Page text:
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Sharing Support across Services

180308-N-SD711-0014

03/30/18

By Mass Communication Specialist 3rd Class Geoffrey Barham

Spending months at sea can be a daunting task for not only the service members but the families at home as each party loses a part of their support system. As they begin to spend more time on patrol, the Japan Maritime Self-Defense Force recognized the need for this kind of family support and is taking action to start its own programs based on the U.S. Navy’s Fleet and Family Support, Ombudsman and Family Readiness Group programs.

To support the endeavor they’ve reached out to Commander, Fleet Activities Sasebo to provide family support symposiums for leadership and personnel at Sasebo, Nagasaki Prefecture, and Kure, Hiroshima Prefecture, two of JMSDF’s main naval bases. The symposiums were supported by CFAS Command Master Chief Stephen Bronder, CFAS Fleet and Family Support Center, Family Readiness Group, CFAS-area Ombudsmen and Aki Nichols, CFAS public affairs officer. The first was held in Sasebo March 8, 2018.

“In order for our sailors to accomplish their missions without any worry, the family support program is a good measure to create an environment where the anxiety or burden that the families have could be reduced,” said JMSDF Capt. Kan Fujiki, JMSDF Sasebo District admin officer. “JMSDF considers this family support program one of the most important responsibilities that the entire organization should work on.”

The Sasebo symposium was the first of its kind and held in an effort to not only brief the JMSDF on the various functions and roles of the Navy’s support groups, but also to give the opportunity for JMSDF members to ask questions and receive answers from family support experts.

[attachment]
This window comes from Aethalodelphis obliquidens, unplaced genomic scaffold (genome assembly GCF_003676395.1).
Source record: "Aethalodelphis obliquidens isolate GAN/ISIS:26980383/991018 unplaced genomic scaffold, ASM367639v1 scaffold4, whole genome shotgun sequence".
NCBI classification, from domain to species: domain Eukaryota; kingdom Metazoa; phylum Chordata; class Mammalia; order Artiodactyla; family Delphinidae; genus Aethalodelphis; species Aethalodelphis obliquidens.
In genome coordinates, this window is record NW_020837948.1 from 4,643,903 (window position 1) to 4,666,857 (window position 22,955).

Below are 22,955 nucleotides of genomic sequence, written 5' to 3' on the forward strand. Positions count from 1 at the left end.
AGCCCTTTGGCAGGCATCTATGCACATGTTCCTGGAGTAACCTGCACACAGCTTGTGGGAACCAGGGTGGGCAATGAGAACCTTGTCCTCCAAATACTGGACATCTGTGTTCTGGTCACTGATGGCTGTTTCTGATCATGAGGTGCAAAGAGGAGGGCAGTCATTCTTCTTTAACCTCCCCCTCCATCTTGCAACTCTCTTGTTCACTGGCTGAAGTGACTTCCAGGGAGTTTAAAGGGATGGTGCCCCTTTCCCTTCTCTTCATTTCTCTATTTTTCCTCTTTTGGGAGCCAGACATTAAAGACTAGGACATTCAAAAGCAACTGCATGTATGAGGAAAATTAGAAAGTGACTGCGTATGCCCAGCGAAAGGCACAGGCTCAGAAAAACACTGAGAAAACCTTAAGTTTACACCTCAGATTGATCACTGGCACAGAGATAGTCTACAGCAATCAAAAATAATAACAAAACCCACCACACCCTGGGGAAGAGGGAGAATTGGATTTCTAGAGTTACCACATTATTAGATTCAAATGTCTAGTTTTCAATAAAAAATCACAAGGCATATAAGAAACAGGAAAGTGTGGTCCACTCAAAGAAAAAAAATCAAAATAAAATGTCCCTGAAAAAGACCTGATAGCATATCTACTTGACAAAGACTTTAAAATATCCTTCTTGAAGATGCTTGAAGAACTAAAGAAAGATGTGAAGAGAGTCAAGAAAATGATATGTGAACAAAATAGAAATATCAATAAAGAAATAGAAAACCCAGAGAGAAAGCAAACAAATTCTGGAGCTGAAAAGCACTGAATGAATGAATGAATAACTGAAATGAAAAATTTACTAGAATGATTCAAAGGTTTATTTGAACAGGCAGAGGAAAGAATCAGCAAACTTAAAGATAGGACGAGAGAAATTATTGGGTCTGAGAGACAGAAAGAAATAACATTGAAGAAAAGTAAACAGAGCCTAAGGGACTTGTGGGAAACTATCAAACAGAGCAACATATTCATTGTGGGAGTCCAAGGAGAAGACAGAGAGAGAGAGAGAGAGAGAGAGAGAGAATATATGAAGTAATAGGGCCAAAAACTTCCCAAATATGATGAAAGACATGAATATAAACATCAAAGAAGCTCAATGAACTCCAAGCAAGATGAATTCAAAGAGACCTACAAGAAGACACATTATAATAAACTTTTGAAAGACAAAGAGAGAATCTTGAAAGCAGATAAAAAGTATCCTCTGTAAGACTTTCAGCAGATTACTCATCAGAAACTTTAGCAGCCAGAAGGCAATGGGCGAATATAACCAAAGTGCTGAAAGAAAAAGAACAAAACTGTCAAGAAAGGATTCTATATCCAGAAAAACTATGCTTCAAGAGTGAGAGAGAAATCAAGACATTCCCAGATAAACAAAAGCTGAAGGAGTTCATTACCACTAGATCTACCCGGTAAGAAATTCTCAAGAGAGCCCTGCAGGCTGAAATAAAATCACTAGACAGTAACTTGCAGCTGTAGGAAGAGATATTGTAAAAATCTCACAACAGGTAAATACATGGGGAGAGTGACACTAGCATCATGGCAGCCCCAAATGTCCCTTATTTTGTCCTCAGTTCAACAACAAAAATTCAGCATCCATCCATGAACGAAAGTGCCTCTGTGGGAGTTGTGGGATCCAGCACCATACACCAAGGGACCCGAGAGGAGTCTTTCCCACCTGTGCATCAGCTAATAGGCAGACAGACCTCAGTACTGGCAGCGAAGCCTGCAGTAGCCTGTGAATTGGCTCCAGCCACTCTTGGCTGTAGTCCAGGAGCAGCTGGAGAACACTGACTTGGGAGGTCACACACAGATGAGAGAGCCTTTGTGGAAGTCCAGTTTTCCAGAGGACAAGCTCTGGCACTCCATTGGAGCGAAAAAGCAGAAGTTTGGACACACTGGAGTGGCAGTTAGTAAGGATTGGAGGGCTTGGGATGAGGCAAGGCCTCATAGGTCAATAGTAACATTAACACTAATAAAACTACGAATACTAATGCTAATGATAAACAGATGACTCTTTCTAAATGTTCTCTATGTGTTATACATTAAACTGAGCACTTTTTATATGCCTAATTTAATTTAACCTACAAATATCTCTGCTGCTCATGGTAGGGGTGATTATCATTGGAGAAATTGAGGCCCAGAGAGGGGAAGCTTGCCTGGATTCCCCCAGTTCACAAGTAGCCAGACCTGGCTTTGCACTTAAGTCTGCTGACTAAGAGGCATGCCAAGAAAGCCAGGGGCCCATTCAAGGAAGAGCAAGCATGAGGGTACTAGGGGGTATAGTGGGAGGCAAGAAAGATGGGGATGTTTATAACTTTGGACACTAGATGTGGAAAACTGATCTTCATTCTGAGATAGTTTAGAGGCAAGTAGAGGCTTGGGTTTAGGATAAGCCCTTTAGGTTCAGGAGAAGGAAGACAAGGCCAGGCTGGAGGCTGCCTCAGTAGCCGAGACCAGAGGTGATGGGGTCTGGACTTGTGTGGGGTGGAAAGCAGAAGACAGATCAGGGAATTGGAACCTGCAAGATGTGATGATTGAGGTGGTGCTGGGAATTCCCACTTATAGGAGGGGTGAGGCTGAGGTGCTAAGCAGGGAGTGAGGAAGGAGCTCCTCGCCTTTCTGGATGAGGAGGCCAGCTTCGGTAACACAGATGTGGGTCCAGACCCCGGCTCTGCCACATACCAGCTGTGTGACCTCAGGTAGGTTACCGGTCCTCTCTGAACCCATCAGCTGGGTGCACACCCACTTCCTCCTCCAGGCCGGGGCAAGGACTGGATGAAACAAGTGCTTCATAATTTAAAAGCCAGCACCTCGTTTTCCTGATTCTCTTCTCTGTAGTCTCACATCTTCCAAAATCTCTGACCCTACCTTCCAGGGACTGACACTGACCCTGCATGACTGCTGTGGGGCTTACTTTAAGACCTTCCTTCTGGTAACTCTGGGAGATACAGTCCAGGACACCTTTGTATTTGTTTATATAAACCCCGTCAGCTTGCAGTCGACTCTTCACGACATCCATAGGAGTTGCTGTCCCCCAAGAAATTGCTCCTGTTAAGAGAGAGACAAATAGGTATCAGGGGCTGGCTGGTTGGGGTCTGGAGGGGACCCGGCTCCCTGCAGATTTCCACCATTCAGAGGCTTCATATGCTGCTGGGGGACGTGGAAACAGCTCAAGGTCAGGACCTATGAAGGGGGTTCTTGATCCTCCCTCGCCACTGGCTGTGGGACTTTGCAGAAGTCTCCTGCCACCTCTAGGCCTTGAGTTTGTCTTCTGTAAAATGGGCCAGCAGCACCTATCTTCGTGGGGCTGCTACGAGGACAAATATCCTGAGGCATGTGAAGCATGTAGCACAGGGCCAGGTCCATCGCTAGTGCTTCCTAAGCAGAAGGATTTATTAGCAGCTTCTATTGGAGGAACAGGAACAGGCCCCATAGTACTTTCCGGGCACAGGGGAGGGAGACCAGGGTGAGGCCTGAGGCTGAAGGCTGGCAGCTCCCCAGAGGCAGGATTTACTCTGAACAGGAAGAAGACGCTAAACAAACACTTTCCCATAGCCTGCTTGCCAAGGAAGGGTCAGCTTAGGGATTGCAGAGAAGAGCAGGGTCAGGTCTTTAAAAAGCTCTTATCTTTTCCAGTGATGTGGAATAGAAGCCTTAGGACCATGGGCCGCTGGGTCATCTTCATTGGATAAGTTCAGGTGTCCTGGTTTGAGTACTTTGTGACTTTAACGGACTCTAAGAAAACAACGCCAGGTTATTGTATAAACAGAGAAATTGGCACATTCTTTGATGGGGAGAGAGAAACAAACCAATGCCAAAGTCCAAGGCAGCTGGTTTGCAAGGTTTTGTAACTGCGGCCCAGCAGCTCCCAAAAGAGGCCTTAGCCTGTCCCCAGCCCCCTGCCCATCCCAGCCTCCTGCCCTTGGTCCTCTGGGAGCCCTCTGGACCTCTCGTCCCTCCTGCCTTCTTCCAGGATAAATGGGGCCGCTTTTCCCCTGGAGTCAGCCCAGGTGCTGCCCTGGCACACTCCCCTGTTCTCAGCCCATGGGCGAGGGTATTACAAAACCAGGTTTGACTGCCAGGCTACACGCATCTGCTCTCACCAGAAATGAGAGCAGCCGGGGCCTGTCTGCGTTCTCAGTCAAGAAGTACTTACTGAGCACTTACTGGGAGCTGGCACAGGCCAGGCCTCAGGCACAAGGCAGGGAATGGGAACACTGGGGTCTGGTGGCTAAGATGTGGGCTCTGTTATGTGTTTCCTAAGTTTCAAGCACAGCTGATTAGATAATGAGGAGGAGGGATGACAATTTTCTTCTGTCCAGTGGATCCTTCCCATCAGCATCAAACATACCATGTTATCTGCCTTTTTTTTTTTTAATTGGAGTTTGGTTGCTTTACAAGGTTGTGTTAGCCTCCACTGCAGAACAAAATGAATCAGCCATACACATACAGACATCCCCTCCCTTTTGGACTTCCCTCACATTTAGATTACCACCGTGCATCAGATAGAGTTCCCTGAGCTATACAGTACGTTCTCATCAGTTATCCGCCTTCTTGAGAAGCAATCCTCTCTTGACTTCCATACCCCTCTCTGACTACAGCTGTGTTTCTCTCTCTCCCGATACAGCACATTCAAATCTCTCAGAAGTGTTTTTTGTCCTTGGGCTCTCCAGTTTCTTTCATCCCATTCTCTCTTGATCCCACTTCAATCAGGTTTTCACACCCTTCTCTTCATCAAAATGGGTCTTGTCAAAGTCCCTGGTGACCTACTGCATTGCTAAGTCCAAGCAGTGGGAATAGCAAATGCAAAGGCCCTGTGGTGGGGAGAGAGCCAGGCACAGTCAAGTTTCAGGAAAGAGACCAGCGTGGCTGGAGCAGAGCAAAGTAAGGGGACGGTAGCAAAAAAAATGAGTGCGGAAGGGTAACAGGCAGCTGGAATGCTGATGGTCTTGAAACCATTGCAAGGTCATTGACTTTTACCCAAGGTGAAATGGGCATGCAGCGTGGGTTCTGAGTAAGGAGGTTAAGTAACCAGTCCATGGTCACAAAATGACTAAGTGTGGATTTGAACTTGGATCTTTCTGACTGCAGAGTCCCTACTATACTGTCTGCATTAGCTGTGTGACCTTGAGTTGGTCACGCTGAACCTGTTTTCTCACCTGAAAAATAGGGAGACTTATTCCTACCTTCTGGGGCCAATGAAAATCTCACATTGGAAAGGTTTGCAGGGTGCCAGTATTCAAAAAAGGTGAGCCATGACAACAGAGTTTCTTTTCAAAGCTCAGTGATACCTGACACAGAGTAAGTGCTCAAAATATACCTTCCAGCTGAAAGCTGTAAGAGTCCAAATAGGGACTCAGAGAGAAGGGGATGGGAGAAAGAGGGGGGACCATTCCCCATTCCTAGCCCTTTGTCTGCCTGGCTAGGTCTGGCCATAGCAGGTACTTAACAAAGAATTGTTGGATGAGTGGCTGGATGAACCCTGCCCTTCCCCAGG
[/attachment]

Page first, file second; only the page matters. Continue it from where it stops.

“We are glad that they secured enough time for questions and answers,” said Fujiki. “They responded to our sailors with concrete examples. The lecture helped our participants think for themselves and foster awareness of their issues.”

This is one of the first stepping stone for the JMSDF’s new program creation. Due to differences between the U.S. Navy and the JMSDF in regards to background, history, related organizations and size, the support system still is in its early development stages.

“The JMSDF will take what they found useful from our family support programs and adapt it to best benefit their service members and their families,” said Nichols.

The Navy Fleet and Family Support Center Program is designed to support the individual and family readiness and adaptation to life in the Navy through a myriad of programs ranging from crisis intervention and response to financial education and counseling. The ombudsman program creates a direct link between the families and the commanding officer to help maintain current and accurate communication. The Family Readiness Group further support families’ adjustments to challenges presented throughout a Navy career. All three programs offer distinct advantages and can provide multiple solutions to problems presented by the absence of other support.

 

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